A Russian actress and director have arrived at the International Space Station (ISS) in a bid to best the United States and film the first movie in orbit.
The Russian crew is set to beat a Hollywood project that was announced last year by "Mission Impossible" star Tom Cruise together with NASA and Elon Musk's SpaceX.
Actress Yulia Peresild, 37, and film director Klim Shipenko, 38, took off from the Russia-leased Baikonur Cosmodrome in ex-Soviet Kazakhstan as scheduled.
But they belatedly docked at the ISS at 12.22 GMT after veteran cosmonaut Anton Shkaplerov switched to manual control.
"Welcome to the ISS!" Russia's space agency Roscosmos said on Twitter.
The movie's plot, which has been mostly kept under wraps along with its budget, was revealed by Russia's space agency Roscosmos to centre around a female surgeon who is dispatched to the ISS to save a cosmonaut.
Mr Shkaplerov and two other Russian cosmonauts aboard the ISS are said to have cameo roles in the film.
"For me, space is alluring, welcoming and has no boundaries," Ms Peresild, who was selected out of 3,000 candidates for the role, said in remarks broadcast by Roscosmos.
Several hours ahead of take off, the trio arrived at the launch pad clad in heavy spacesuits, waving to the crowds as they boarded their spacecraft.
True to a pre-flight tradition religiously observed by cosmonauts, the crew said that on Sunday they watched the classic Soviet film "The White Sun of the Desert".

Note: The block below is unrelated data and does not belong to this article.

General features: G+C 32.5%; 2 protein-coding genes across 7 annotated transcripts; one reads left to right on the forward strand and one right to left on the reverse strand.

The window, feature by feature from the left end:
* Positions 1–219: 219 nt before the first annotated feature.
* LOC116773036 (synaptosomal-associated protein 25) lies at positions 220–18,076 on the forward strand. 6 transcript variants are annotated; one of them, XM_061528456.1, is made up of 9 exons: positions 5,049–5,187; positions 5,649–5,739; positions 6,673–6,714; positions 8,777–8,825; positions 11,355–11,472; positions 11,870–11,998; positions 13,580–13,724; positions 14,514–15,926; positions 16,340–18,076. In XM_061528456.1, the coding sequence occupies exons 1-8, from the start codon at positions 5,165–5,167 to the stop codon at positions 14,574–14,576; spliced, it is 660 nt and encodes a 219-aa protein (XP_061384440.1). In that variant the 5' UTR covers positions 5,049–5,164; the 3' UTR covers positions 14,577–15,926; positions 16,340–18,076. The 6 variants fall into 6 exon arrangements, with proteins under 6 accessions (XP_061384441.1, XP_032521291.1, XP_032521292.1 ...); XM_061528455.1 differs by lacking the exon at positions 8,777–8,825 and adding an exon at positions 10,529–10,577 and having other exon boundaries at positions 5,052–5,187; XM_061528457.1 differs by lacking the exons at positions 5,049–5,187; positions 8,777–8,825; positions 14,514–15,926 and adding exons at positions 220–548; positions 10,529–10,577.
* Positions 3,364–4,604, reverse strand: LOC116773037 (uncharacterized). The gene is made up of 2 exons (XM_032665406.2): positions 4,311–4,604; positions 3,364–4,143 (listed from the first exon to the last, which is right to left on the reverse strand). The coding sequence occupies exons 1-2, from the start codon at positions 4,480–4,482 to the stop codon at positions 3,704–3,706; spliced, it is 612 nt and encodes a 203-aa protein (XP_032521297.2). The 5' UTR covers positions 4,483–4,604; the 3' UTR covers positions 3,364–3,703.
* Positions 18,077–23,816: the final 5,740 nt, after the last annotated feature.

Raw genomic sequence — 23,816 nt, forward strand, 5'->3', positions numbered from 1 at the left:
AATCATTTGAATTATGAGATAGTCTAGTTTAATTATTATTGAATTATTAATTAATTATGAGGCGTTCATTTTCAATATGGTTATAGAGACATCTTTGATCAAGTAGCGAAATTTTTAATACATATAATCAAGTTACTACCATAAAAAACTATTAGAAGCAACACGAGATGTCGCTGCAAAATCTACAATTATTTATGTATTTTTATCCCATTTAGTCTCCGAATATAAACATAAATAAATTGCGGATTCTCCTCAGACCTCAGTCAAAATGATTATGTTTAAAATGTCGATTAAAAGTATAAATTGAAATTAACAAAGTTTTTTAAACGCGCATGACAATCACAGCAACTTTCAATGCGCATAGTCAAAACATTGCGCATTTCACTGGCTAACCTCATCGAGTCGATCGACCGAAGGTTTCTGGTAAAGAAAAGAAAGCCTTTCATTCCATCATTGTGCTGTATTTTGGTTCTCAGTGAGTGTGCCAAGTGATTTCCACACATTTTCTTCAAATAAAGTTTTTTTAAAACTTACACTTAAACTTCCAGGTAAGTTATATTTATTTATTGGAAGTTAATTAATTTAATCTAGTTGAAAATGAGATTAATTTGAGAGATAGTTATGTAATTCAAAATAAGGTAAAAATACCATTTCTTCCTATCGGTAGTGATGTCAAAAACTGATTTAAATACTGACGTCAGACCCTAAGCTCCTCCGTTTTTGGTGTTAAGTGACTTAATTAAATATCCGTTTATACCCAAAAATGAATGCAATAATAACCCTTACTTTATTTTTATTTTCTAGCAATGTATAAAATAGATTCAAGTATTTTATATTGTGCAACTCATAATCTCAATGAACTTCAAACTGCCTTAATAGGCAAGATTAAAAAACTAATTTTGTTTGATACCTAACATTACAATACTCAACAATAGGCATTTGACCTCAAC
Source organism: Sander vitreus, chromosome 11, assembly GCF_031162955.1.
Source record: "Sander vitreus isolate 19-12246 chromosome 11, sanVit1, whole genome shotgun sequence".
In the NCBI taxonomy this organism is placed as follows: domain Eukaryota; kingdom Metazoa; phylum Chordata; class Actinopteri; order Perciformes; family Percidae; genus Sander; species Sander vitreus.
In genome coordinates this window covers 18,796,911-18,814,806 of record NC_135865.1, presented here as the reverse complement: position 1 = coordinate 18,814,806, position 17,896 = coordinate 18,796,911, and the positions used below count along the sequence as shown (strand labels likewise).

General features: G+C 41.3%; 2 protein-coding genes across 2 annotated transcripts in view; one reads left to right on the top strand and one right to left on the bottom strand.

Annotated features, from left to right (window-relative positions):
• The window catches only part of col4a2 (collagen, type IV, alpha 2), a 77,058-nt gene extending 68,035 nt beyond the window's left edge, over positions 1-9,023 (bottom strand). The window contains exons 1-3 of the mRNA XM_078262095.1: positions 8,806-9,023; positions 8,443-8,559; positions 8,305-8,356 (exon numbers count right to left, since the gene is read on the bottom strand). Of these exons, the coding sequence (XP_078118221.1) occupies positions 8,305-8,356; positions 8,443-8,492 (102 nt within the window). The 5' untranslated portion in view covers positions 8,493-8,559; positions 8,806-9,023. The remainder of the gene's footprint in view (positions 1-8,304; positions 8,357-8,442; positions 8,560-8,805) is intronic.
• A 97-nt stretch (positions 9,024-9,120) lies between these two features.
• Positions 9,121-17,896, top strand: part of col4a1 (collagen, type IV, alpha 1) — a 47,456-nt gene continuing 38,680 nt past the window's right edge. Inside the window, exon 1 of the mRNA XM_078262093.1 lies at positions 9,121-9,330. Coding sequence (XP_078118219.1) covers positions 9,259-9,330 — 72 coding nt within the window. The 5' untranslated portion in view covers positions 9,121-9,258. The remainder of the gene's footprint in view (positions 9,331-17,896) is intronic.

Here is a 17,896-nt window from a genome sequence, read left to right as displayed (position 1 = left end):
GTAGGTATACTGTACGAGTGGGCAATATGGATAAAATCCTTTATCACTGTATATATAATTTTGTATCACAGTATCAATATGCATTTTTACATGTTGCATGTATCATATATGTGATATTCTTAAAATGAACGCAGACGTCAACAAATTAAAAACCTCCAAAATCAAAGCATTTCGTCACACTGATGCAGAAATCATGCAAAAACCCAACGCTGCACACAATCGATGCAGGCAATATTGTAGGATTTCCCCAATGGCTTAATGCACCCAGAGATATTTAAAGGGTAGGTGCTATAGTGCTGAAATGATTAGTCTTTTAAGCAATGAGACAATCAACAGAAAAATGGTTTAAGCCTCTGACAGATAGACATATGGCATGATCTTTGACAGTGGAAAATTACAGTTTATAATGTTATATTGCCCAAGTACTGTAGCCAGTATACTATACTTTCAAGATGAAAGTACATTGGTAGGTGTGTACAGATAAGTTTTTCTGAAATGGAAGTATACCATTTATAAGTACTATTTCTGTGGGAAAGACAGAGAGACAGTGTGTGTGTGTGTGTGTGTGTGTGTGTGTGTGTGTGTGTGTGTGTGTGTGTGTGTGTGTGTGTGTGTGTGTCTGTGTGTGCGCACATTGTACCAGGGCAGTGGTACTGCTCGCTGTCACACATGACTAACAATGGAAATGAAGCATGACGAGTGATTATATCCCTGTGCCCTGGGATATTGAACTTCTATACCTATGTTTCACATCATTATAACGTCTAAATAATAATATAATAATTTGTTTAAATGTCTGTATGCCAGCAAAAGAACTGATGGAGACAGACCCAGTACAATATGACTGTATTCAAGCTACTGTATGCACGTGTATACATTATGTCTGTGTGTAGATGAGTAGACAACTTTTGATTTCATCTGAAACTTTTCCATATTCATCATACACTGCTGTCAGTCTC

They are expected to return to Earth on 17 October in a capsule with cosmonaut Oleg Novitsky, who has been on the ISS for the past six months.
"Not only do we need to make a film, we need to come back to Earth alive," Mr Shkaplerov said.
If successful, the mission will add to a long list of firsts for Russia's space industry.
The Soviets launched the first satellite Sputnik, and sent the first animal, a dog named Laika, the first man, Yuri Gagarin, and the first woman, Valentina Tereshkova, into orbit.
But compared to the Soviet era, modern Russia has struggled to innovate and its space industry is fighting to secure state funding with the Kremlin prioritising military spending.
Its space agency is still reliant on Soviet-designed technology and has faced a number of setbacks, including corruption scandals and botched launches.
Russia is also falling behind in the global space race, facing tough competition from the US and China, with Beijing showing growing ambitions in the industry.
Roscosmos was also dealt a blow after SpaceX last year successfully delivered astronauts to the ISS, costing Russia its monopoly for journeys to the orbital station.
In a bid to spruce up its image and diversify its revenue, Russia's space programme revealed this year that it will be reviving its tourism programme to ferry fee-paying adventurers to the ISS.
After a decade-long pause, Russia will send two Japanese tourists, including billionaire Yusaku Maezawa, to the ISS in December, capping a year that has been a milestone for amateur space travel.
Last month, SpaceX completed the first all-civilian mission to space that took four untrained astronauts on a three-day loop around the Earth's orbit.
The trip followed the missions of billionaire Richard Branson, who spent several minutes in weightlessness in July, and of Amazon-founder Jeff Bezos completing a similar mission just days later.